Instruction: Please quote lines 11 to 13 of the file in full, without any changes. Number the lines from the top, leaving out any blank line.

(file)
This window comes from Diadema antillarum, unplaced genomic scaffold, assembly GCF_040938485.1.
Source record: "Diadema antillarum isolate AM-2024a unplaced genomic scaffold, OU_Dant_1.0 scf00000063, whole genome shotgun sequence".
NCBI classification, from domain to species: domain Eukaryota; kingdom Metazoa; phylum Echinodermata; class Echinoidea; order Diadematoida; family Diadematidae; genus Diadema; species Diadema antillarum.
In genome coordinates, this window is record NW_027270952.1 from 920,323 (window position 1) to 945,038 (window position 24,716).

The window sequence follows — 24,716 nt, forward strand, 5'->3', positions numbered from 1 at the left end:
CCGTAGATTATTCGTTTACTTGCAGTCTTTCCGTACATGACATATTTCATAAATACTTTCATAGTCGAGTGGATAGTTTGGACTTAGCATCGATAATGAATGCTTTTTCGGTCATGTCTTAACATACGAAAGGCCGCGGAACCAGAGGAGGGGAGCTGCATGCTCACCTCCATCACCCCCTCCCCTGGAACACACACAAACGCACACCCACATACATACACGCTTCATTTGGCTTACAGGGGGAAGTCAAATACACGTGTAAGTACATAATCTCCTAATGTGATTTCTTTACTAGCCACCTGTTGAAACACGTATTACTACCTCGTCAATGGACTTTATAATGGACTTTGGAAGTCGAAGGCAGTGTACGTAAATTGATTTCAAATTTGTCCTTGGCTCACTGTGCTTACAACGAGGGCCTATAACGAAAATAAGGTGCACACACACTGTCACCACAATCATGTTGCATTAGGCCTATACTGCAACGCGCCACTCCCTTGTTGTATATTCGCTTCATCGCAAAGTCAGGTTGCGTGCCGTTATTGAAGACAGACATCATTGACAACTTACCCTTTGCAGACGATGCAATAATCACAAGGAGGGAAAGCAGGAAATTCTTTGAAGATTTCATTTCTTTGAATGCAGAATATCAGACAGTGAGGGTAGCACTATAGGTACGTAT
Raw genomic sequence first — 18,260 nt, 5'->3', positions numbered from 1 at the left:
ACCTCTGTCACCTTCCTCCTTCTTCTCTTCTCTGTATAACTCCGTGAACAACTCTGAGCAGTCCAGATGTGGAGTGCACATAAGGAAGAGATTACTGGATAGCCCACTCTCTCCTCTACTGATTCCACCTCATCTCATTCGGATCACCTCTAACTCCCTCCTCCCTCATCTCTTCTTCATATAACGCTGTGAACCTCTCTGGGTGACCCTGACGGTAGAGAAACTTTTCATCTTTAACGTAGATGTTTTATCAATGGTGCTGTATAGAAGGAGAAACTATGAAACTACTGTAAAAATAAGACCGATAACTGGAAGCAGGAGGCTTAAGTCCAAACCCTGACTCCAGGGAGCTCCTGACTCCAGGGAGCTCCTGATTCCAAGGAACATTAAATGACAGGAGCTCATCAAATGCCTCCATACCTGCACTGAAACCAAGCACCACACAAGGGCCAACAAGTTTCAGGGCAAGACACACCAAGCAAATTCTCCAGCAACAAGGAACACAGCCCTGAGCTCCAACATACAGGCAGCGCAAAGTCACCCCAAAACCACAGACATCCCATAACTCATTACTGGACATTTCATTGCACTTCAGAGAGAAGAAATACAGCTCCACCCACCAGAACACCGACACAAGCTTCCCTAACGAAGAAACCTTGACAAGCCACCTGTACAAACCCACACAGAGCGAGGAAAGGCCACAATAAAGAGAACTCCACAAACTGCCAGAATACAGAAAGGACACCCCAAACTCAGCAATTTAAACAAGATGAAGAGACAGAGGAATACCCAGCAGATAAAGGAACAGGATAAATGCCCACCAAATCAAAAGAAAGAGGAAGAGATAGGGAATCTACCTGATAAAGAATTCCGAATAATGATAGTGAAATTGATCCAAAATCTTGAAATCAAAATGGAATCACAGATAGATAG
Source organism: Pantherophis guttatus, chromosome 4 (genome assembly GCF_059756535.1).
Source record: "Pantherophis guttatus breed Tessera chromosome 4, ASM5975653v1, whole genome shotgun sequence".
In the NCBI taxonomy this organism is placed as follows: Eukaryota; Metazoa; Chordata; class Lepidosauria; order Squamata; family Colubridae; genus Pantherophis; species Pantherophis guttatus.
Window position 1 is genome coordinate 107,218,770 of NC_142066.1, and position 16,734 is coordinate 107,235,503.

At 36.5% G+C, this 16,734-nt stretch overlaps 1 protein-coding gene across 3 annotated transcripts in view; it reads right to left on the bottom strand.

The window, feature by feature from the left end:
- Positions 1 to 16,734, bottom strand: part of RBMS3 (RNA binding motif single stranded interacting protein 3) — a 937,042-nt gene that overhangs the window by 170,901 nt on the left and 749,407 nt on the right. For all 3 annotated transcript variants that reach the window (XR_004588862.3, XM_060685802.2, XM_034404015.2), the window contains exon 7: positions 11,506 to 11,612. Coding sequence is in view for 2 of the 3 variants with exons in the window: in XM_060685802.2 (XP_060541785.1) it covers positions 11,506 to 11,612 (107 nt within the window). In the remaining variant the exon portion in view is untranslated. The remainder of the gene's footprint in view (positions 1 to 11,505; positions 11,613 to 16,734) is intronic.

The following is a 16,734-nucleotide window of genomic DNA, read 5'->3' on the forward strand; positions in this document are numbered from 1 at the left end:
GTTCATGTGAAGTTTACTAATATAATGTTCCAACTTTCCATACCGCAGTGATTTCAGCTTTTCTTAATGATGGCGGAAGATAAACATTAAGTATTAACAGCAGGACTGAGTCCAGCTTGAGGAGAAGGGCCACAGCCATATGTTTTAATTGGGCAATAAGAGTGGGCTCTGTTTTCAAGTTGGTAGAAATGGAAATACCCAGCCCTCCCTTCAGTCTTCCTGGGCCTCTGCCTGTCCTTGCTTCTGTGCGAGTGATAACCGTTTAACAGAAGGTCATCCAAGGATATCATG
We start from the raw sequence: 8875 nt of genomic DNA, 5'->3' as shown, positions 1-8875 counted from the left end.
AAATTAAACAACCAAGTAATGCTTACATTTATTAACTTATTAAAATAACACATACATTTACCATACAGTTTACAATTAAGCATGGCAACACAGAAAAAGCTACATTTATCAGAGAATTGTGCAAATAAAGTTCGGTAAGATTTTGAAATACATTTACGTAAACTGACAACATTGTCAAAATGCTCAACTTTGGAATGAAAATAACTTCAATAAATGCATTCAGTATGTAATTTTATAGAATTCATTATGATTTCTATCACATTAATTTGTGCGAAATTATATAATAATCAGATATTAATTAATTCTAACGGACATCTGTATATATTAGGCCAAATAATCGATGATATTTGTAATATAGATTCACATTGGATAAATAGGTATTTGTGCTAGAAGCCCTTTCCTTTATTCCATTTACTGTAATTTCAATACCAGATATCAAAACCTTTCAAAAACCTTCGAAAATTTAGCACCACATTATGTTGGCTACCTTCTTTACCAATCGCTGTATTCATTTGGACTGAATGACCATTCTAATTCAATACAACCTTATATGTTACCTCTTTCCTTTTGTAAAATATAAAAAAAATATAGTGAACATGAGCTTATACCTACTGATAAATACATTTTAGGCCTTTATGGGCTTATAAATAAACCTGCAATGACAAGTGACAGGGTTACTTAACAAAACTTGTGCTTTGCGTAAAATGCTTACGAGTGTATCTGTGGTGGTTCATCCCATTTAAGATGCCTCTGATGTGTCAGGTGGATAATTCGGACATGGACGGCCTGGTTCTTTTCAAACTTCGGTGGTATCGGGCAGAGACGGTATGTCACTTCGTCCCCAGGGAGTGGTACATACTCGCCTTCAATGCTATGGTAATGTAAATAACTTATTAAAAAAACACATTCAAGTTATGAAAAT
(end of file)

In the NCBI taxonomy this organism is placed as follows: Eukaryota; Metazoa; Chordata; class Lepidosauria; order Squamata; family Colubridae; genus Pantherophis; species Pantherophis guttatus.
Window position 1 is genome coordinate 107,218,770 of NC_142066.1, and position 16,734 is coordinate 107,235,503.

At 36.5% G+C, this 16,734-nt stretch overlaps 1 protein-coding gene across 3 annotated transcripts in view; it reads right to left on the bottom strand.